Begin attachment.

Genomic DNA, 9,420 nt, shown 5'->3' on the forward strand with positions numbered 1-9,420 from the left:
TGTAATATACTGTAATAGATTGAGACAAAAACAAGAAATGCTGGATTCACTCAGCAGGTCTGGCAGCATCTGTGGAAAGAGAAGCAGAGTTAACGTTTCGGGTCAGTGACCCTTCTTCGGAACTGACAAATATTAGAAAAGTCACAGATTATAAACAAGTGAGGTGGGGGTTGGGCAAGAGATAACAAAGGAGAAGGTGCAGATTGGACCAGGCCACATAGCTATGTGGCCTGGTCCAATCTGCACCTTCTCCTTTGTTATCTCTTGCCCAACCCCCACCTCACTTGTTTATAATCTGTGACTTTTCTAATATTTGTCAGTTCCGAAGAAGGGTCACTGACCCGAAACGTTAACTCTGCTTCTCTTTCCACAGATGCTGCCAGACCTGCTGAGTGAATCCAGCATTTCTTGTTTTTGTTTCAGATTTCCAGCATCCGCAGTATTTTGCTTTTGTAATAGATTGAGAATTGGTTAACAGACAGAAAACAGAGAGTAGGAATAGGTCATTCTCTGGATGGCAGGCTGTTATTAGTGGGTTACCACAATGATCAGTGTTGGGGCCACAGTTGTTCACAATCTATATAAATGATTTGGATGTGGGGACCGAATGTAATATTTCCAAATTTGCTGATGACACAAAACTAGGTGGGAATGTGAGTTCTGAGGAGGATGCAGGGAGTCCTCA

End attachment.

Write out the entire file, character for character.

Genomic DNA, 9,420 nt, shown 5'->3' on the forward strand with positions numbered 1-9,420 from the left:
TGTAATATACTGTAATAGATTGAGACAAAAACAAGAAATGCTGGATTCACTCAGCAGGTCTGGCAGCATCTGTGGAAAGAGAAGCAGAGTTAACGTTTCGGGTCAGTGACCCTTCTTCGGAACTGACAAATATTAGAAAAGTCACAGATTATAAACAAGTGAGGTGGGGGTTGGGCAAGAGATAACAAAGGAGAAGGTGCAGATTGGACCAGGCCACATAGCTATGTGGCCTGGTCCAATCTGCACCTTCTCCTTTGTTATCTCTTGCCCAACCCCCACCTCACTTGTTTATAATCTGTGACTTTTCTAATATTTGTCAGTTCCGAAGAAGGGTCACTGACCCGAAACGTTAACTCTGCTTCTCTTTCCACAGATGCTGCCAGACCTGCTGAGTGAATCCAGCATTTCTTGTTTTTGTTTCAGATTTCCAGCATCCGCAGTATTTTGCTTTTGTAATAGATTGAGAATTGGTTAACAGACAGAAAACAGAGAGTAGGAATAGGTCATTCTCTGGATGGCAGGCTGTTATTAGTGGGTTACCACAATGATCAGTGTTGGGGCCACAGTTGTTCACAATCTATATAAATGATTTGGATGTGGGGACCGAATGTAATATTTCCAAATTTGCTGATGACACAAAACTAGGTGGGAATGTGAGTTCTGAGGAGGATGCAGGGAGTCCTCA